Perhaps more U.S. banks than at any time in two decades are making it easier to qualify for a mortgage.
The CHART OF THE DAY shows the net share of banks telling the Federal Reserve that they’re tightening standards in the home-loan market. In the central bank’s July survey of senior loan officers released last week, the net percentage for prime mortgages was negative 18.3 percent, by far the most loosening since it started asking the question by loan-quality category in 2007. It was also greater than the highest net share of banks easing in “all” mortgages in the 1990s or 2000s.
Still, lenders have a long way to go before they unwind the restrictions they imposed in the wake of the global financial crisis that risky home loans helped to create. The current trend is mainly about “small tweaks around the edges,” according to JPMorgan Chase & Co. mortgage-bond analysts.
“The magnitude of tightening during the crisis was so extreme that it dwarfs recent changes,” the analysts led by Matt Jozoff and Brian Ye wrote. And, “just because a large percentage of survey respondents said that they were loosening standards doesn’t mean that they were loosening them by a large amount.”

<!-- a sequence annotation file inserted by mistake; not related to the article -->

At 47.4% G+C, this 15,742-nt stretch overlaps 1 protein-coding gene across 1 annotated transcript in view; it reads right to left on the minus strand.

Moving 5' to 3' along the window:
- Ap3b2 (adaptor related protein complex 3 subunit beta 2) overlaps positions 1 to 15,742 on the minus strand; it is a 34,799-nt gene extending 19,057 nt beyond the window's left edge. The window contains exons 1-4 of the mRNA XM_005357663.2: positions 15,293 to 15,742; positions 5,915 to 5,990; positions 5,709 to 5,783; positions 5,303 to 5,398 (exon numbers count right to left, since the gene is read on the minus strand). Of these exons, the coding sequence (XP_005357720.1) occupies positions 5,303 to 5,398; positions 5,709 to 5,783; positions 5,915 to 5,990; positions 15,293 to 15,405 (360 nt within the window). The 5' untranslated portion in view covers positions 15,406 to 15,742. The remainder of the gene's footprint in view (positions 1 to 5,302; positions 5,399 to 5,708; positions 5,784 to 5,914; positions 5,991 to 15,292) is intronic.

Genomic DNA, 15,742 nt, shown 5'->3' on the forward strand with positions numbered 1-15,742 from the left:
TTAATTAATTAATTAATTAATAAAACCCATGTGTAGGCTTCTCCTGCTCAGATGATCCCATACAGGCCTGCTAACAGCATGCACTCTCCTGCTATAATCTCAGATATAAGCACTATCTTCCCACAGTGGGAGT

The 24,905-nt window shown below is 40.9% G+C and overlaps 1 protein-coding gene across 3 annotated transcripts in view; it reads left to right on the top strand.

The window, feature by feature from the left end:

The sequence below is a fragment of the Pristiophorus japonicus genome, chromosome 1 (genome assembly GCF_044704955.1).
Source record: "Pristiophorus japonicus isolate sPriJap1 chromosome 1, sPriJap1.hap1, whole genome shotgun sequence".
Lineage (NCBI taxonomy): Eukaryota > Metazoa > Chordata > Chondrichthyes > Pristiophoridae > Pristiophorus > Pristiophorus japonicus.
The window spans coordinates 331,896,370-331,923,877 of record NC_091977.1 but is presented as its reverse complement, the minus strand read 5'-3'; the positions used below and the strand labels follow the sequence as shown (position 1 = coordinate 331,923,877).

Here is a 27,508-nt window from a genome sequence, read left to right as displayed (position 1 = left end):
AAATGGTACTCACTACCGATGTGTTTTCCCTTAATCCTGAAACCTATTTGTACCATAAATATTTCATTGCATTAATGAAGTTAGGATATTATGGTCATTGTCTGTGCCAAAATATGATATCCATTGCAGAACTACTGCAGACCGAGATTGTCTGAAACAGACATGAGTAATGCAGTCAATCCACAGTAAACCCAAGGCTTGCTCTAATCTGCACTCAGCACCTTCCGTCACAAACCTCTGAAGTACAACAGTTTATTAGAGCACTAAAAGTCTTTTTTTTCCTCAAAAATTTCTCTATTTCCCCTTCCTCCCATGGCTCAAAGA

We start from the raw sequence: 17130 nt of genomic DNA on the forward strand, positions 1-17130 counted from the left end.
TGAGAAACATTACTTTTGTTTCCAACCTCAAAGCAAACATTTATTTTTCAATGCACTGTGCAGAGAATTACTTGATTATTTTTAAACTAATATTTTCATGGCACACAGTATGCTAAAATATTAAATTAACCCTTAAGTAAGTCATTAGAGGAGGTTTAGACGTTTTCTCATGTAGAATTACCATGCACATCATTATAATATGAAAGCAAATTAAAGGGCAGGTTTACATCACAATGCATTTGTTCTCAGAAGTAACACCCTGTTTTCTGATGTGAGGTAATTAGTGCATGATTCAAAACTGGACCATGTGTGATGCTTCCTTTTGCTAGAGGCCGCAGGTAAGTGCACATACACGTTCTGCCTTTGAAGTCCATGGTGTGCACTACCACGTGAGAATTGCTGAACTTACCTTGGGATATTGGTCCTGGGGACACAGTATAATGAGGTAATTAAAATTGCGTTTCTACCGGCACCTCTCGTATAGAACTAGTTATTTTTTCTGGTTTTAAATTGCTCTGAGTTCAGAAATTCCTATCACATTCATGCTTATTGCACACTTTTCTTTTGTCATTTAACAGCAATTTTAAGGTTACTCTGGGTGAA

Banks are getting less stingy as home prices rise and the Fed’s stimulus sparks demand for higher-yielding assets. Business is also slowing after a rise in interest rates, and Fannie Mae and Freddie Mac have also been seeking to reduce banks’ concerns that they’ll be forced to buy back loans they’ve sold to the U.S.-backed firms if the debt sours.
A separate credit availability index created by the Mortgage Bankers Association shows how things aren’t nearly as loose as during the housing boom, when -- as an expression in the industry went -- if you could fog a mirror, you could get a loan. While the group’s measure climbed to 116.4 last month from 100 in March 2012, it approached 900 in the mid-2000s, signaling borrowing conditions were about nine times as easy.